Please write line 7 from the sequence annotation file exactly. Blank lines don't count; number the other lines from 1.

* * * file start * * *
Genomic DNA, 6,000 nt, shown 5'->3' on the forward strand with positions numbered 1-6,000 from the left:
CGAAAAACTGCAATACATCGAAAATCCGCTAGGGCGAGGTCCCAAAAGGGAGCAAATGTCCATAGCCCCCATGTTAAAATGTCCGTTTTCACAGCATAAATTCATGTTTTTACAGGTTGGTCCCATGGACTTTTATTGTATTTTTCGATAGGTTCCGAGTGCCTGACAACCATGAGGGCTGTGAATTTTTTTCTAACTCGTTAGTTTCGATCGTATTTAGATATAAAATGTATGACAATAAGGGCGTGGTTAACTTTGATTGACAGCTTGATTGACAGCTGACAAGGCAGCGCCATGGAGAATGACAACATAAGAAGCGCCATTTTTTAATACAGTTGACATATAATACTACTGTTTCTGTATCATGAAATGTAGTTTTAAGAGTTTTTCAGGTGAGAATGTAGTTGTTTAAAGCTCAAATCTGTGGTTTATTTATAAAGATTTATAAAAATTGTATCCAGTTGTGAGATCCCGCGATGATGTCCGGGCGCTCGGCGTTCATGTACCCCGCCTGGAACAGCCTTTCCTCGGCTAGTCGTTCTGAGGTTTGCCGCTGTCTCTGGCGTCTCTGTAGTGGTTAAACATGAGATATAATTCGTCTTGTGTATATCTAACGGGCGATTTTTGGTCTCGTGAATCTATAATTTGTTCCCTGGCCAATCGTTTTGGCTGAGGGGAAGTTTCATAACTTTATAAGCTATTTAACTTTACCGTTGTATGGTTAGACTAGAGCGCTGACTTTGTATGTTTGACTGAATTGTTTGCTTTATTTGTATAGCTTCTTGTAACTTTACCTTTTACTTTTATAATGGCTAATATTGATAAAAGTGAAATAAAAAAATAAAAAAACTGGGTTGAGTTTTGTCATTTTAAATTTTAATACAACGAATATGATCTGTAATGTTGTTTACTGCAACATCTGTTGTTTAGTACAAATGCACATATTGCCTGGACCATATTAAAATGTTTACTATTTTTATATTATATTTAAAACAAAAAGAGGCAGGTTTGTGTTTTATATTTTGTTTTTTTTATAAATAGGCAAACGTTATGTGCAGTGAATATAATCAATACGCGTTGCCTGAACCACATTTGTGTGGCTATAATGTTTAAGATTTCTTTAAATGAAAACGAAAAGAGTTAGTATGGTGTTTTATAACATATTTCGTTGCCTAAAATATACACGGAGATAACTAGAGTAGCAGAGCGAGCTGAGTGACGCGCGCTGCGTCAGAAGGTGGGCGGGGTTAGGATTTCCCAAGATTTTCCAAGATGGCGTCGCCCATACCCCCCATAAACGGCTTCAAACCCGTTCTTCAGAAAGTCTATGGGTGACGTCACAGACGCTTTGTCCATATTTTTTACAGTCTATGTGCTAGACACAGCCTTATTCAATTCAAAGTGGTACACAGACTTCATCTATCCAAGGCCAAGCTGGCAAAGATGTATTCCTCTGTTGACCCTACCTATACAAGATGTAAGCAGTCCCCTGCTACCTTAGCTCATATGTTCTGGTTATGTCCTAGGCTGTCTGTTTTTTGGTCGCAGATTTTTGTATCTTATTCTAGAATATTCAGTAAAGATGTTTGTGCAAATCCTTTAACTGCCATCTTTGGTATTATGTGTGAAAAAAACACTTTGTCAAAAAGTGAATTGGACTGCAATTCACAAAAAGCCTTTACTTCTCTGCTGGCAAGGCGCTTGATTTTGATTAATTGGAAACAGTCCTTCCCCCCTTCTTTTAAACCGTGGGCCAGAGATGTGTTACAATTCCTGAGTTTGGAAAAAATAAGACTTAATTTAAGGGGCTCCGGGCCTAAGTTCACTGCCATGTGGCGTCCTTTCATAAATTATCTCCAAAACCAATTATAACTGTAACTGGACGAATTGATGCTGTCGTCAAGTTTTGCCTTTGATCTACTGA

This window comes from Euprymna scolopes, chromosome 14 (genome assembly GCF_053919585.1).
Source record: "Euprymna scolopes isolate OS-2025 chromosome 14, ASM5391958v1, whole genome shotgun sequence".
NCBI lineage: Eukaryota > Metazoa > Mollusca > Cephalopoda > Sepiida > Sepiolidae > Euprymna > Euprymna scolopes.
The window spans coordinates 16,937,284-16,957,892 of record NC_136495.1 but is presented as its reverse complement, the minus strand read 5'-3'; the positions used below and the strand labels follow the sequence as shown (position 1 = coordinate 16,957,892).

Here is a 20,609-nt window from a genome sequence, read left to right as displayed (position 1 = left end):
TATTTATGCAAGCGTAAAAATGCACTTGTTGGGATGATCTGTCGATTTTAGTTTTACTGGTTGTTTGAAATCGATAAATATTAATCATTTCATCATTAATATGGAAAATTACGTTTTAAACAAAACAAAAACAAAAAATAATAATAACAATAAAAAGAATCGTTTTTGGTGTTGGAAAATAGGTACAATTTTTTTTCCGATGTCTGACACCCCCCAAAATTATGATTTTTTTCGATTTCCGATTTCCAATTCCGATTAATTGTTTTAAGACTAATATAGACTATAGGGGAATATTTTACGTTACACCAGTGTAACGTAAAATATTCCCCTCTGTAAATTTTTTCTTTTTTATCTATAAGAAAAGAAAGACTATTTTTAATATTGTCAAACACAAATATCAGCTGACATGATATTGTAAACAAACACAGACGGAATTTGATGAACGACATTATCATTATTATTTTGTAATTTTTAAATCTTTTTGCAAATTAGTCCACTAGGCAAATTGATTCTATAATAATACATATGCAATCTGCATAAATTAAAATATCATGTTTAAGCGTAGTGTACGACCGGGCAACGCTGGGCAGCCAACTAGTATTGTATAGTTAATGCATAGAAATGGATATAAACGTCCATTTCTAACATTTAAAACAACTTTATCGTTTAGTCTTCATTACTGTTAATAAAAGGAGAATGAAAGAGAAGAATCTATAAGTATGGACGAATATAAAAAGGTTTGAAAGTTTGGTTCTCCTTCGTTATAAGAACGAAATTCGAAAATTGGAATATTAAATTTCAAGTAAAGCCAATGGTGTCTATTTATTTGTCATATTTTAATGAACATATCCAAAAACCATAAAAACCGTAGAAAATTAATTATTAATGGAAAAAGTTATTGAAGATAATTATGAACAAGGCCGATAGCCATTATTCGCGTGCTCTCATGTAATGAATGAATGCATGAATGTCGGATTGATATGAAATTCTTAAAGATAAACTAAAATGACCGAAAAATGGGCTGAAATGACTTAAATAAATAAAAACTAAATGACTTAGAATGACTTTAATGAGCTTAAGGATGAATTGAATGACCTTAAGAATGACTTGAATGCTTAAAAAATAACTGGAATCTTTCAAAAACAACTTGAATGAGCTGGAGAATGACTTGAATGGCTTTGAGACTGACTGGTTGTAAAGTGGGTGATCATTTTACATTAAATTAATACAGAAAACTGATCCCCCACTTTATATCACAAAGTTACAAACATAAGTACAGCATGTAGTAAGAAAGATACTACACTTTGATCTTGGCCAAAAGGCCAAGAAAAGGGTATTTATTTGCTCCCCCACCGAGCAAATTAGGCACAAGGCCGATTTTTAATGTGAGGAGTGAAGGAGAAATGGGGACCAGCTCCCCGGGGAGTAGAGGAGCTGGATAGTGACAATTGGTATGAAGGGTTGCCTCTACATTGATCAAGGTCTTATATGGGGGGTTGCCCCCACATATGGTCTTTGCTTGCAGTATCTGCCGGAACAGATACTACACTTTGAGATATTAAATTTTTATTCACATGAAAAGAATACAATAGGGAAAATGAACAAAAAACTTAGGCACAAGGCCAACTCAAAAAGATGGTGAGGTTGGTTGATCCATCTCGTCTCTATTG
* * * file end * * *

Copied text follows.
Here is a 20,609-nt window from a genome sequence, read left to right as displayed (position 1 = left end):